January 30, 2023
JAKARTA – The European Green Deal remained among the European Union’s top priorities in both the 27-nation bloc’s 2023 ASEAN and Indonesia strategy, two senior EU diplomats told a press conference in Jakarta on Tuesday.
While its environmental stance on trade had caused heated rifts with some of the largest ASEAN member states, Brussels would ensure that other areas of cooperation could continue undisturbed, they added.
EU Ambassador to Indonesia Vincent Piket emphasized that finalizing the Indonesia-EU Comprehensive Trade Agreement (IEU-CEPA) by the end of the year would be the dominant concern of the bloc’s negotiators. He added that a total of four negotiation rounds had been scheduled for February, May, July and September.
“The economic case [for the IEU-CEPA] remains convincing,” Piket told “At the margins of the G20 [Group of Twenty] Summit in Bali, we agreed to conclude talks by the end of the year,” he said.
Over seven years in the making, the IEU-CEPA is set to count among Indonesia’s largest bilateral trade deals and is expected to advance trade, investment and tourism between the two parties.
But major roadblocks stand in the way, the most profound being the EU’s deforestation-free rule that sought to impose a penalty on any imported products linked to deforestation.
The move was received negatively by Indonesia and Malaysia, the world’s two largest palm oil producers, which deemed the policy “discriminative” toward developing countries.
But Piket made reassurances that the EU was determined to solve the issue diplomatically, adding that Brussels would boost its “technical briefings” to clear up any negative impressions over the environmental policy.
“We have lots of explaining to do, to the media and officials, [so they are] convinced that the deforestation law can be made to work,” he said.
“Indonesia’s track record to stop deforestation is marked. The cut-off date was December 2022, and there are also no penalties for what happened in the past,” the ambassador added.
Syahrul Fitra, a campaigner with Greenpeace Indonesia, said the trade agreement was still problematic because it pushed for massive commodities production, which would further exploit and endanger Indonesia’s natural resources.
However, the EU’s international regulations, such as the recent rule on deforestation-free supply chains, could still support the “green agenda” that the bloc wanted to push in the IEU-CEPA.
Syahrul said Indonesian producers should not be too concerned about meeting the EU’s deforestation-free rule if they followed global deforestation-free standards.
“The green agenda will provide ease of trade between Indonesia and the EU on commodities that [carried] the risk of deforestation and [threatened] biodiversity,” he told The Jakarta Post on Friday.
He added that the upcoming CEPA negotiations were an opportunity for Indonesia to show its commitment to the climate crisis goals.
“What we are currently lacking now is the will of the Indonesian government to be active and aggressive against rising global temperatures,” he said.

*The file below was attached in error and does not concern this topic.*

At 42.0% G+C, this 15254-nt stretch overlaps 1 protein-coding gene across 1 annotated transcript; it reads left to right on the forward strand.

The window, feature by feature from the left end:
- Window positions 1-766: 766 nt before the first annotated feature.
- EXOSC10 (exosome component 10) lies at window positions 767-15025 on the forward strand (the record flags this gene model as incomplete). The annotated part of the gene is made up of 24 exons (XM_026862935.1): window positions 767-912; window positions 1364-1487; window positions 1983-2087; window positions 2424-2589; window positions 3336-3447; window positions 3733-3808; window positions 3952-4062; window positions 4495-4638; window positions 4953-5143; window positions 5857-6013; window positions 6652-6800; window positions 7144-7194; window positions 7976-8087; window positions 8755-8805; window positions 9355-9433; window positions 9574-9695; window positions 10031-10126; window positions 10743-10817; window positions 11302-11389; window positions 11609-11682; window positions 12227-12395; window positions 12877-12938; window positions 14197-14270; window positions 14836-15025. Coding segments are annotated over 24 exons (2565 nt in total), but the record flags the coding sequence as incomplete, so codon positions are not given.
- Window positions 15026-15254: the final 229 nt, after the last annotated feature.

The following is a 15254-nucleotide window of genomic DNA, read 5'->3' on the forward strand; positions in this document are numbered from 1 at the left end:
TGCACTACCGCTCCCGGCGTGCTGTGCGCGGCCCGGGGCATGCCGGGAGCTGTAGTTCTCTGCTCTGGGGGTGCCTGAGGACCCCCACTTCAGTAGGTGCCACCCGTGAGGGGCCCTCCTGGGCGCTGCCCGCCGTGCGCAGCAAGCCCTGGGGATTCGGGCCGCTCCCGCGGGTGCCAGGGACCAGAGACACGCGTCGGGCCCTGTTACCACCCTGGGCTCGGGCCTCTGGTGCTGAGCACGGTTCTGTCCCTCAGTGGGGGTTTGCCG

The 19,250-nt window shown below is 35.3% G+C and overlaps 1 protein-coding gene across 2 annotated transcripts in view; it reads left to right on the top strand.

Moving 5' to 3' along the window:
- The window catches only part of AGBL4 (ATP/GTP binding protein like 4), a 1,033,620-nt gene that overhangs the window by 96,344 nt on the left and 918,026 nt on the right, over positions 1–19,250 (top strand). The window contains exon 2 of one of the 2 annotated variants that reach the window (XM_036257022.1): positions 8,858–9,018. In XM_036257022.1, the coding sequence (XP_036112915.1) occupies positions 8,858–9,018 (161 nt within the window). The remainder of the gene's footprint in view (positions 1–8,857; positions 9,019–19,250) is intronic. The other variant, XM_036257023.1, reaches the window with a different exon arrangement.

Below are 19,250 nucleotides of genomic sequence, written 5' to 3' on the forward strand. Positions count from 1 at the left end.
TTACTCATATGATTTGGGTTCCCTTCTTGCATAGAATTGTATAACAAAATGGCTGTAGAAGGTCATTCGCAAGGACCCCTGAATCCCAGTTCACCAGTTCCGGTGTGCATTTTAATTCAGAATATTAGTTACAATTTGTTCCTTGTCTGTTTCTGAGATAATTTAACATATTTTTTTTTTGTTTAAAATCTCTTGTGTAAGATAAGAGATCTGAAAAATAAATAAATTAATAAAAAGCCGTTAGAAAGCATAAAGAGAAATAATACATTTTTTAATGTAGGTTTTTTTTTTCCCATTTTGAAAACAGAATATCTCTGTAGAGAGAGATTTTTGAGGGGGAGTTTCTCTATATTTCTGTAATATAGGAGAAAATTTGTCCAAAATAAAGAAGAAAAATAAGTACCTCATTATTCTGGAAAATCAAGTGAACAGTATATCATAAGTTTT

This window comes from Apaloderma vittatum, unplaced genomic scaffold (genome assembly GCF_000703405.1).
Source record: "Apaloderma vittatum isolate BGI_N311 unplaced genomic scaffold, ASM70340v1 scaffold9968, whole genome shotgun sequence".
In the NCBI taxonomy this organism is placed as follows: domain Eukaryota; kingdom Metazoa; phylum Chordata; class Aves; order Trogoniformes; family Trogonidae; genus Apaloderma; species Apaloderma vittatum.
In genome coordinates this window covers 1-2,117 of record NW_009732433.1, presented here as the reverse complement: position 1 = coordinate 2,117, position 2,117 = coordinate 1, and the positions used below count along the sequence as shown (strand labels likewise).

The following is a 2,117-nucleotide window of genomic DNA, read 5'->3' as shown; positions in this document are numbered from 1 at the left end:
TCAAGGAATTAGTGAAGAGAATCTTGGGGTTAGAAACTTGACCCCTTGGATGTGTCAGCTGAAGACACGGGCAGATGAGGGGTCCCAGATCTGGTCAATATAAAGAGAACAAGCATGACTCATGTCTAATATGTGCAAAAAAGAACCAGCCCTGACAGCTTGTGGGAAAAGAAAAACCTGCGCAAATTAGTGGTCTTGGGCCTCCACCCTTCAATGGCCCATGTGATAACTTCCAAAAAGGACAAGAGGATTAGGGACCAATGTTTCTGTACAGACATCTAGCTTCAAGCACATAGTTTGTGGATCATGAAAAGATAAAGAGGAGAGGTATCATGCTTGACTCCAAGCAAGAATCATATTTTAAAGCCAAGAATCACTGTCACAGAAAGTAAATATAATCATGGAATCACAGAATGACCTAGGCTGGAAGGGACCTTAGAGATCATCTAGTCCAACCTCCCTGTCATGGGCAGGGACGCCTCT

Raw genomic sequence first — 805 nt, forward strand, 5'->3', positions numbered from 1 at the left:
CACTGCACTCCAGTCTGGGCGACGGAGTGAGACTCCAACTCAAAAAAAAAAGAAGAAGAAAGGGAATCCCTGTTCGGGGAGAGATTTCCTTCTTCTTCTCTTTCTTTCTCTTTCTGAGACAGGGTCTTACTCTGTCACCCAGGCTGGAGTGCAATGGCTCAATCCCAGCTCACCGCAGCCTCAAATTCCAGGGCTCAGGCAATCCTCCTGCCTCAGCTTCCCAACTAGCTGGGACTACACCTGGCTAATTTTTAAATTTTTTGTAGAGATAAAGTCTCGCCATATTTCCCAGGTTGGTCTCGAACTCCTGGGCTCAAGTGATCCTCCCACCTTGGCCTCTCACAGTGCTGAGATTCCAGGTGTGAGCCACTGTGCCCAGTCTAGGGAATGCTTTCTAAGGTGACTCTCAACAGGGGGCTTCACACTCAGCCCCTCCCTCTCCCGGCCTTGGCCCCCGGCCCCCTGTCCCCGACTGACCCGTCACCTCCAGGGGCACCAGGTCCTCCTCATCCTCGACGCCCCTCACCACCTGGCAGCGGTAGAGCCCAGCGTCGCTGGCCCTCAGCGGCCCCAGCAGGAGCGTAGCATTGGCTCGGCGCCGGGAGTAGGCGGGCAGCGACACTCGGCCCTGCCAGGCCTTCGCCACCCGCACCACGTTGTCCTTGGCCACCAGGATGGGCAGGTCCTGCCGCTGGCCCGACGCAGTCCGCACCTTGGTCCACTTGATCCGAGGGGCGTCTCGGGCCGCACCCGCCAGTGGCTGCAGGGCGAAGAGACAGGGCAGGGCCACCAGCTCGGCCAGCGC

Also speaking at the Tuesday event, EU Ambassador to ASEAN Igor Driesmans said diplomacy would be used on “channels of all levels” to ensure that productive EU-ASEAN cooperation was not jeopardized, in particular to clear the air with Malaysia, which recently threatened to freeze its palm oil exports to Europe.
Malaysia, the world’s second-largest palm oil producer, said on Jan. 12 that it might stop exporting its palm oil to the EU after the bloc imposed additional import restrictions on the commodity.
Driesmans stressed it was important that disagreements over palm oil did not turn into an “irritant” that interfered with other areas of cooperation, as the EU had a broad agenda for its cooperation with ASEAN.
He added that the EU would “double down” on its efforts this year to establish Free Trade Agreements (FTAs) with a number of ASEAN countries, on top of fortifying security partnerships and cooperation to realize the ASEAN Outlook on the Indo-Pacific (AOIP).
“In the context of [the] evolving geopolitical landscape, the EU has adopted a new Strategy for Cooperation in the Indo-Pacific,” he said. “The EU intends to increase its engagement with this region, in which we have a major existing stake and which we want to be peaceful and prosperous.”
Malaysia and Indonesia have for years been at loggerheads with the EU over its curbs on imported palm oil, which the two countries have alleged were barriers to trade and measures intended to protect the bloc’s oilseeds industry.
The EU deforestation regulation is in addition to a renewable energy directive the bloc announced in 2018, which mandates the phasing out of palm-based transportation fuels by 2030.
The bloc has also set a safety limit on food contaminant esters for palm oil that is separate from limits on soft oils derived from crops such as soybean, canola and sunflower.
Indonesia and Malaysia, which account for 85 percent of the world’s palm oil exports, have filed separate suits against the EU at the World Trade Organization over the bloc’s renewable energy directive.
Both countries have said they had taken steps to meet EU requirements, including stepping up their standards for national sustainable palm oil certification and improving environmental protection and food safety, but the bloc kept imposing new restrictions.
EU officials say the regulations do not target any one country, and are instead aimed at ensuring that the commodity’s production does not drive further deforestation and forest degradation.
At home, environmentalists have criticized Indonesia and Malaysia’s pledge to fight “discrimination” against palm oil, saying the move brings the countries’ commitment to halting deforestation into question.
Activists are worried that the move by both countries will undermine their efforts to combat deforestation.